The winners of the Historic Photographer of the Year Awards 2020 have been announced. The Awards typically call on photographers to go out and capture historic places and cultural sites across the globe. However, due to the pandemic, the judges this year asked photographers to scour their personal archives for their most impressive shots. The winning photograph was awarded to Michael Marsh for his capture of the Grade-II-listed Brighton Palace Pier, while the Historic England award went to Adam Burton for his aerial view of St Michael’s Church on Somerset’s Burrow Mump. New to this year's awards, the Where History Happened award went to Martin Chamberlain, for his sombre shot of the ancient Syrian city of Palmyra, captured prior to the destruction wrought by the Middle Eastern country’s civil war. Commenting on the awards, judge Dan Snow said: “Historic Photographer of the Year shines a light on the fascinating beauty of the world’s historical sites. These cultural monuments stand as testament to the incredible stories that took place all around us. “The call for photographers to comb through their archives saw everything from abandoned urban landscapes and utterly transporting shots of the world's greatest cultural locations to Arthurian captures of historical wonders cloaked in other-worldly mists.” Check out the winning shots, below.
European leaders are struggling to reach a coordinated agreement on whether to keep their ski resorts shut or to reopen for business over the winter season.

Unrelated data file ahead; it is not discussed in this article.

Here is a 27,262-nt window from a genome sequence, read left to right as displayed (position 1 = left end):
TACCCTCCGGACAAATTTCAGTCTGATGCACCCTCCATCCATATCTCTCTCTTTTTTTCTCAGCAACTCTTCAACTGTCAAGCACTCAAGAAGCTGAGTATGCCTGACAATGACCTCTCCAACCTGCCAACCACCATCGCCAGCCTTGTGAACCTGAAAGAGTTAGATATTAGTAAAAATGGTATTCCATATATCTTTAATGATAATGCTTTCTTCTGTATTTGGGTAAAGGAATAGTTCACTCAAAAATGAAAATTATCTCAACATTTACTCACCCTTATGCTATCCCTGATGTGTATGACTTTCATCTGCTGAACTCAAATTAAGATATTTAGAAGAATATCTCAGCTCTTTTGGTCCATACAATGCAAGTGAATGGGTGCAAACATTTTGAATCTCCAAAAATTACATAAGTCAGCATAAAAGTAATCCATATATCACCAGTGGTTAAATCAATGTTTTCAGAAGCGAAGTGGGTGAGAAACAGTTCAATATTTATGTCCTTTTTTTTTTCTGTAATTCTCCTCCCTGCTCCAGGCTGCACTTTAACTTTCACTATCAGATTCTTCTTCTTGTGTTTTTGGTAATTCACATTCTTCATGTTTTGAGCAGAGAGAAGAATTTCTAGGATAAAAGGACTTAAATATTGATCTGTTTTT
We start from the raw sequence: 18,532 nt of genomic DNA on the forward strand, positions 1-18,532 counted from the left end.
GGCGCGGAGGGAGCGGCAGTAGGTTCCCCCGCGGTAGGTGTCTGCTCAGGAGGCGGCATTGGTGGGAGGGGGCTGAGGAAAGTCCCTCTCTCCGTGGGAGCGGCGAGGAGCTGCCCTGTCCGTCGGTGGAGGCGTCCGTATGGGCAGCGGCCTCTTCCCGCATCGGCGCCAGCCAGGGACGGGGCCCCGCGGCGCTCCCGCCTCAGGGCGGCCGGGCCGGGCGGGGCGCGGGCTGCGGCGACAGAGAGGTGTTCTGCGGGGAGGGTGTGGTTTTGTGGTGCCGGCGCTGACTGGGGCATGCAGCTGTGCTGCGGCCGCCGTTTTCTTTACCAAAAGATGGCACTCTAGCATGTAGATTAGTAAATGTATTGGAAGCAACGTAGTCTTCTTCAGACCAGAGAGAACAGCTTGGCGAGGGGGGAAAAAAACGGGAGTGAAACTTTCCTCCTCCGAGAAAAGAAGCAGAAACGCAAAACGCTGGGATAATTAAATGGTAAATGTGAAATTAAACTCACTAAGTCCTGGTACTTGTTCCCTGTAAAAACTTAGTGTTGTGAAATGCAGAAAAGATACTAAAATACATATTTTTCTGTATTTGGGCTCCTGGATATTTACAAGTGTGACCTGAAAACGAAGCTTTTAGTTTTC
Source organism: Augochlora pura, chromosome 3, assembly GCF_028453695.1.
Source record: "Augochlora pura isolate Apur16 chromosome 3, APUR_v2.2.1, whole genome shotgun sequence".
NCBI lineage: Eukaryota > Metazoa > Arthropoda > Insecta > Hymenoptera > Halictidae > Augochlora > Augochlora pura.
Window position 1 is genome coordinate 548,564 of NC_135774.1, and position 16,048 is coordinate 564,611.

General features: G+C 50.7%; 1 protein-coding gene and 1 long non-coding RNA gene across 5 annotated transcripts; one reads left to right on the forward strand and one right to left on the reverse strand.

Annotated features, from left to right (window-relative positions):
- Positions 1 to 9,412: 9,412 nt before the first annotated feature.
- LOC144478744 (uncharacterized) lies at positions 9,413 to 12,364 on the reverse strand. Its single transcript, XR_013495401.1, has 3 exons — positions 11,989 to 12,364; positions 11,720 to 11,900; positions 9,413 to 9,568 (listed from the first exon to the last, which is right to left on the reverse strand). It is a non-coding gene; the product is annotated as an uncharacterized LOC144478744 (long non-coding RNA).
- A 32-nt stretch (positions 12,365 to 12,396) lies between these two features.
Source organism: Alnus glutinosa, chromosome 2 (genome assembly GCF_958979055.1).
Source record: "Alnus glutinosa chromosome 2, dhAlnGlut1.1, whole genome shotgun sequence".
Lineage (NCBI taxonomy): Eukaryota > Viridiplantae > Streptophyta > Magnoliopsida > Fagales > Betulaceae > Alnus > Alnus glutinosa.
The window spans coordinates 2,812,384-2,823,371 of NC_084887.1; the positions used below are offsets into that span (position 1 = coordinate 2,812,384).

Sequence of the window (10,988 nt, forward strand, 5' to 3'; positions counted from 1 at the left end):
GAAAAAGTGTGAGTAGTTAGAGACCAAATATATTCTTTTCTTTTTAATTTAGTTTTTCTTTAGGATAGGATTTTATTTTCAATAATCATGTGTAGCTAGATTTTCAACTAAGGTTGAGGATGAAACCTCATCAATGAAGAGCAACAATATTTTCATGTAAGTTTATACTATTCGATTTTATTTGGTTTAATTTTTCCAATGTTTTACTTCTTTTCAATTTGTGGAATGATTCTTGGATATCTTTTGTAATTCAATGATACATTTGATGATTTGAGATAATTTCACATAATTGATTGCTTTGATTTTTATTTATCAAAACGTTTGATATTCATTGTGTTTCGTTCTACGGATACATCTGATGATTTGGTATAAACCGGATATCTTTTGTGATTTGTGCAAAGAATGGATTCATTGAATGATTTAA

Why a plate of arancini means our summer in Sicily has begun – plus the recipeWhen the ferry docks in Palermo, the food writer heads straight to a waterside bar to devour these delicious deep-fried rice balls
Why stifado is ‘the best food in Greece’ – plus the recipeThis rabbit stew is a big fat Greek classic with many variations, none more memorable than on a summer evening on an Ionian island
Scotland’s ski resorts in limbo with potential bumper season looming. Highland resorts introduce Covid-safety measures in readiness for skiers missing usual trips to the Alps, but local restrictions mean they cannot cash in
Throughout the pandemic, Sweden has stood firm as the only country in Europe not to undergo a national lockdown, attracting admiration and dismay from other nations in equal measure. Since entering the second wave, however, a handful of others appear to have taken a leaf out of its book and opted not to close down society at-large, regardless of rising Covid-19 infection rates. Let’s examine their strategies. Switzerland Switzerland has gone its own way in a number of ways in regards to the pandemic; most recently refusing to enter a second national lockdown. It did implement one in spring, but was also one of the first countries in Europe to lift it. Switzerland’s strategy was to intervene early with generous support for the economy in hopes of cushioning the blow that was to come. Alongside Germany, it was one of the first countries to introduce a short-time working scheme to protect jobs, with 30 per cent of Swiss workers having their wages propped up by the state. Additionally, the landlocked country’s pledge to fully underwrite bank loans to smaller firms provided crucial funding and was eventually copied by UK Chancellor Rishi Sunak. Then, in April, along with Austria, Switzerland was the first to reopen bars and restaurants and get society back to a state of near-normalcy. While it got away relatively unscathered in the spring and summer, the second wave hit hard in autumn. Switzerland has, of late, experienced a substantial spike in Covid-19 infections. In the seven days leading up to November 20, its Federal Office of Public Health reported 615 deaths, making it the most deadly week of the pandemic.